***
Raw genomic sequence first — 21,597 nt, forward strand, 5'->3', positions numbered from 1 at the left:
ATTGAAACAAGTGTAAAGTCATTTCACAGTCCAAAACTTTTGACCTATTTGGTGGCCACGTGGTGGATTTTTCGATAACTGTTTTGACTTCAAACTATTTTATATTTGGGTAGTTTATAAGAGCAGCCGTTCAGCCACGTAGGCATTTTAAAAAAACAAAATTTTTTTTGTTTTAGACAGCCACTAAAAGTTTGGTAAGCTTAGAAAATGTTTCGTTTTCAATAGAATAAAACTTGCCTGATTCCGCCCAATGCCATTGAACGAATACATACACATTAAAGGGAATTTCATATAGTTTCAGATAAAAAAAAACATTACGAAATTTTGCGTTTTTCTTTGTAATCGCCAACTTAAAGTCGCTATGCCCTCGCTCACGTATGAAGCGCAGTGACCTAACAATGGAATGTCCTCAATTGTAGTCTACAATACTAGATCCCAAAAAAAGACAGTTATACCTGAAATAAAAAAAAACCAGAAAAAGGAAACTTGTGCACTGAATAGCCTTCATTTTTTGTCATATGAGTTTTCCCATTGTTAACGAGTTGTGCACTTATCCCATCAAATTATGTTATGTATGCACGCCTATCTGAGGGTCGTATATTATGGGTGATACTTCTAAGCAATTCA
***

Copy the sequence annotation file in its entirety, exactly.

Raw genomic sequence first — 21,597 nt, forward strand, 5'->3', positions numbered from 1 at the left:
ATTGAAACAAGTGTAAAGTCATTTCACAGTCCAAAACTTTTGACCTATTTGGTGGCCACGTGGTGGATTTTTCGATAACTGTTTTGACTTCAAACTATTTTATATTTGGGTAGTTTATAAGAGCAGCCGTTCAGCCACGTAGGCATTTTAAAAAAACAAAATTTTTTTTGTTTTAGACAGCCACTAAAAGTTTGGTAAGCTTAGAAAATGTTTCGTTTTCAATAGAATAAAACTTGCCTGATTCCGCCCAATGCCATTGAACGAATACATACACATTAAAGGGAATTTCATATAGTTTCAGATAAAAAAAAACATTACGAAATTTTGCGTTTTTCTTTGTAATCGCCAACTTAAAGTCGCTATGCCCTCGCTCACGTATGAAGCGCAGTGACCTAACAATGGAATGTCCTCAATTGTAGTCTACAATACTAGATCCCAAAAAAAGACAGTTATACCTGAAATAAAAAAAAACCAGAAAAAGGAAACTTGTGCACTGAATAGCCTTCATTTTTTGTCATATGAGTTTTCCCATTGTTAACGAGTTGTGCACTTATCCCATCAAATTATGTTATGTATGCACGCCTATCTGAGGGTCGTATATTATGGGTGATACTTCTAAGCAATTCA